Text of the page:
Oberman, the Footnote

The Snow White tale retold

Story by Mike Walsh

Graphics by Ted Stamas

Section 1: The Queen and Her Ruthless Plan

Section 2: A Proposal and a Crucial Decision

Section 3: The Doldrums

Section 4: The Dungeon

Section 5: The King and His Request

Section 6: Man on a Mission

Section 7: Love and Resignation for a Footnote

Enter comments below


"Oberman the Footnote is a tale full of moral dilemmas, hard-boiled dialogue, and pesky midgets. While the story is funny as hell, it's the graphics that make it worth looking into. And, surprisingly enough, the ending surprised me. That never happens… Oberman turns out to be quite a treat." --Jim Knipfel, NY Press

“It’s a wild construction, looking very much like a cross between a modern novel and an adult comic book. It’s loads of fun to read–the story is humorously written while recognizing the images and actors from history really adds to the book. Well done…” –Factsheet Five

“No one has ever put quite the spin on [Snow White] as Mike Walsh has in ‘Oberman, the Footnote,’ a somewhat political, somewhat raunchy, and thoroughly amusing take on the centuries-old fable.” –Frank Lewis, South Philadelphia Review

“This modernization of the Brothers Grimm is totally fascinating… It ties folktale, fantasy and realpolitik into an effectively icky bundle…Stamas pairs image and text on some gut level of mad association…Don’t ask me why this stuff works, but it does." –Derek Davis, Welcomat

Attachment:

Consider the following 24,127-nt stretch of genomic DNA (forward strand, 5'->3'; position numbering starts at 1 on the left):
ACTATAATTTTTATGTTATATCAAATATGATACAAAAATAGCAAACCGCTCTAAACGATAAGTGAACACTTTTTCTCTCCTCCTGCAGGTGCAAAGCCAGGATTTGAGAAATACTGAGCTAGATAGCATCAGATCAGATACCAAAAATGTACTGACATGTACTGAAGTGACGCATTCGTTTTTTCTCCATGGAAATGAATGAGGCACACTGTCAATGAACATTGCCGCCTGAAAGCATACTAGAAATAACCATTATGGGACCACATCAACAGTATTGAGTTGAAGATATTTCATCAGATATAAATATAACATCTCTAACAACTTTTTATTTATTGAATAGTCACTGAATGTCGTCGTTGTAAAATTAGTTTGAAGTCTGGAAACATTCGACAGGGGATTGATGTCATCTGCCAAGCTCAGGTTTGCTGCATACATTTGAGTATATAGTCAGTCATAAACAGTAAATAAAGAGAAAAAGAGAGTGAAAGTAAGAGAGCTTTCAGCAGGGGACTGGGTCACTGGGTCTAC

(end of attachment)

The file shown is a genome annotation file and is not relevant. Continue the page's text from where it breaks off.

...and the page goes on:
"Oberman the Footnote" is a retelling of the Snow White tale as a romantic and political intrigue. I wrote the story some time around 1990 in Philadelphia. A year or two later, Ted Stamas, who was also living in Philly, produced an amazing comicbook-like version of the story by cutting and pasting all 10,000 words of the text with images on pages like a comic book. The Oberman the Footnote storyboard, as we called it, was 84 pages long and contained approximately 300 separate cells. The images were appropriated from magazines, catalogs, old books, '60s porn, wherever Stamas found them. This was not his first such storyboard. He had developed the form to illustrate a couple of the hardboiled screenplays he had been writing at the time.

Not long after completing the Oberman storyboard, Stamas moved to Ithaca, NY, and left the layout sheets with me. I decided that this strange creation had to be seen. Besides making photocopies for friends, I photographed all 300 frames on slides. This took a couple days on my knees in my livingroom with a 35mm camera equipped with a macro lens as well as several bike rides into Center City to the photo developer with the cheapest rates.

I then did a reading of the story sometime around 1994 at an art gallery while a friend ran through the slides from a meticulously marked up copy of the story. This event, which drew about 40 paying customers, was a success, at least as far as I was concerned, so I ended up repeating the performance two or three more times at various spaces around Center City Philly.

I also convinced a couple of musician friends, guitarist Kev Monko and saxophonist Mark Brown, to write a soundtrack to the story and perform it during the reading and slide show. Mike Smith was added on percussion. We even produced a video of the performance, containing all the slides, with the help of George Stewart and Rick Morris.

So although "Oberman the Footnote" was never published, it has led a rich and varied life. Now it finds new life here on the web. I hope you enjoy it.

--Mike Walsh

Email: walsh@missioncreep.com

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